All in all, private-label manufacturing is a cost-effective approach to manufacturing products. Yet it also has its downsides. Private label manufacturers require minimum orders, which can limit their use by smaller companies that can’t afford or have no need for larger orders. It also limits how much control a company has over its end product, though it takes less design control than an OEM.

How Private Label Differs from OEM

While a private label manufacturer and OEM are quite similar in their approaches, they do have differences. Both leave the sales and marketing to the company that hires them while remaining anonymous entities involved in the production, but the main aspect differentiating private label manufacturers from OEMs is who designs the product. While private label companies generally make items based on their customers’ designs, OEMs will often stipulate how the product is fabricated, including the materials and processes used.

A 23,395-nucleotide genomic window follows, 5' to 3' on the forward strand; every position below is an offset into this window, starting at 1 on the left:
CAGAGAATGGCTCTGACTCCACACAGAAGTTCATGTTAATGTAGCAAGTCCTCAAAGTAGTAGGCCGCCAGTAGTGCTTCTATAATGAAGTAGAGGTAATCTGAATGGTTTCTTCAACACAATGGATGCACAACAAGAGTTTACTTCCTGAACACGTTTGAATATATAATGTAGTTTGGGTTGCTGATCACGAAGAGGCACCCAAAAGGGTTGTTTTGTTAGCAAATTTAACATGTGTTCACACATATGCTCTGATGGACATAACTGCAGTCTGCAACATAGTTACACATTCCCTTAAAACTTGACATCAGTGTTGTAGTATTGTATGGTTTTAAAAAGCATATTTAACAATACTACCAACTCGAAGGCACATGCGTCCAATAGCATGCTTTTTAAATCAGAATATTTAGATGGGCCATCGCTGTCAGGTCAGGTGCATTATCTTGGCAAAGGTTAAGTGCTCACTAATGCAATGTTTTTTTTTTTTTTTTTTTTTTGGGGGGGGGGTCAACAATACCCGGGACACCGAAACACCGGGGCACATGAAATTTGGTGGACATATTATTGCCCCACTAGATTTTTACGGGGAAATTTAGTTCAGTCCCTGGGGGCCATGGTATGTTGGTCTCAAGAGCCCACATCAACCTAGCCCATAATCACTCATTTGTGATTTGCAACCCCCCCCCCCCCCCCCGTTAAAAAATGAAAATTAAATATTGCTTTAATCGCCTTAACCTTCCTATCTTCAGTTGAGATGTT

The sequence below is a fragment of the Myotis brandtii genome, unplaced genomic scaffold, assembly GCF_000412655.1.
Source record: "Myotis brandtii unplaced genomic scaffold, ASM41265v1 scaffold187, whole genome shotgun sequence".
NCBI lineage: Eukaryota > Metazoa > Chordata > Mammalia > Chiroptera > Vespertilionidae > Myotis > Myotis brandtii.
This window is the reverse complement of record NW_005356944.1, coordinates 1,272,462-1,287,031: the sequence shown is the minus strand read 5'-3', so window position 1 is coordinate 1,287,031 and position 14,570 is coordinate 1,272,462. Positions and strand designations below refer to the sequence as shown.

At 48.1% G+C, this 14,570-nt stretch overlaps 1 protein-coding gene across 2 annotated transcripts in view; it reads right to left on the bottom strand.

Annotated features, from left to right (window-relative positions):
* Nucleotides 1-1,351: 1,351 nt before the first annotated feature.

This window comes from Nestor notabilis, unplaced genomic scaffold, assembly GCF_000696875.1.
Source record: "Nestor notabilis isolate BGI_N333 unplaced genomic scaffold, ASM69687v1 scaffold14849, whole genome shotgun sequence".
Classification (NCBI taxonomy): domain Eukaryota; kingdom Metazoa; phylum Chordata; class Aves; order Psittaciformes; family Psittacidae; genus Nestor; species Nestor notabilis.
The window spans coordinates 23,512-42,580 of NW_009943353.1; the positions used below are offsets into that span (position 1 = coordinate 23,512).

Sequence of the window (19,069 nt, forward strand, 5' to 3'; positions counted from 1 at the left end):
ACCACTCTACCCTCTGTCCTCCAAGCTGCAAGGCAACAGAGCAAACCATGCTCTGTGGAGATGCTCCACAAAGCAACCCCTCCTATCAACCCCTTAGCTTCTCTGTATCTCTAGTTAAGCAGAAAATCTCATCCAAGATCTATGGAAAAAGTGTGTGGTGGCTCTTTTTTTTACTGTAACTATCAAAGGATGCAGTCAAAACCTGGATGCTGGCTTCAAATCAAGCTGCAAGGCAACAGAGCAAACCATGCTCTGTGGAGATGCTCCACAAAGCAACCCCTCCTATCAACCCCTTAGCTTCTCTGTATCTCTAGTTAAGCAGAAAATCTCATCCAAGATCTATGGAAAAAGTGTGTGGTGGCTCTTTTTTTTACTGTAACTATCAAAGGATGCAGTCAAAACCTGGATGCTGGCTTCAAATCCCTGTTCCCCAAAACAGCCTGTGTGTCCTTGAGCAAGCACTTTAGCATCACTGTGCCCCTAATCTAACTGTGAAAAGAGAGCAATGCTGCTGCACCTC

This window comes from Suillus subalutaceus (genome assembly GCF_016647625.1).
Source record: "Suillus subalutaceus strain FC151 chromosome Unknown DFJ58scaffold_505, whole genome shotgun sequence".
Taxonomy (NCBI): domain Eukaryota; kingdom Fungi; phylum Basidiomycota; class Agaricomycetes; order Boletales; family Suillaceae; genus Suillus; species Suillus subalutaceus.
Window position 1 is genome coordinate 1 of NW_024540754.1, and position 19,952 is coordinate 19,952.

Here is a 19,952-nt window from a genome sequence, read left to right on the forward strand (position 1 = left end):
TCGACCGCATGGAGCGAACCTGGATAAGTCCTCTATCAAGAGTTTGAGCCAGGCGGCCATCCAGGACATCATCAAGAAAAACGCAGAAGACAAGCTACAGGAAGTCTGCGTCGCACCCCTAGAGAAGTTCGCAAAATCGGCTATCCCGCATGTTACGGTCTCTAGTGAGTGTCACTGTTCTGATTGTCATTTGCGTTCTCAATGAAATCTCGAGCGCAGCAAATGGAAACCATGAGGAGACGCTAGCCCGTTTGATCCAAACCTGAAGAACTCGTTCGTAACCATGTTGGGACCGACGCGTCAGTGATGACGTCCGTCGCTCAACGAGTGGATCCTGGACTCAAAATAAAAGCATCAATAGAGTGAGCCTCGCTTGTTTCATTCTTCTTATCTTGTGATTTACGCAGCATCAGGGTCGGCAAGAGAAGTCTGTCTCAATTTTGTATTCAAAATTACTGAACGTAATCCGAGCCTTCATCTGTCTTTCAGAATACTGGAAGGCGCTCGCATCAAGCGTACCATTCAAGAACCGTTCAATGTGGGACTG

Contract Manufacturing 

In general, contract manufacturing vendors participate more narrowly in the production process. These companies are often brought in as a partner due to their expertise in a specific manufacturing activity. It may be more of a labor-intensive part of production, a value-added process available to the manufacturer, or involve technology that the buyer doesn’t have in-house.

Cost is often the determining factor in these relationships. Contract manufacturers will already have the resources to perform a task effectively, including access to equipment and materials used in production. It enables a company to take advantage of the contract manufacturing vendor’s capabilities, while also reducing the need to invest in expensive equipment and facilities. This allows a company to concentrate on what it does best, whether this be research and development, sales and marketing, or other pursuits that bring value to a business.

Advantages of contract manufacturing include: 

  • Flexibility: As the company retains ownership of the product’s design, it allows companies to focus on other areas of production.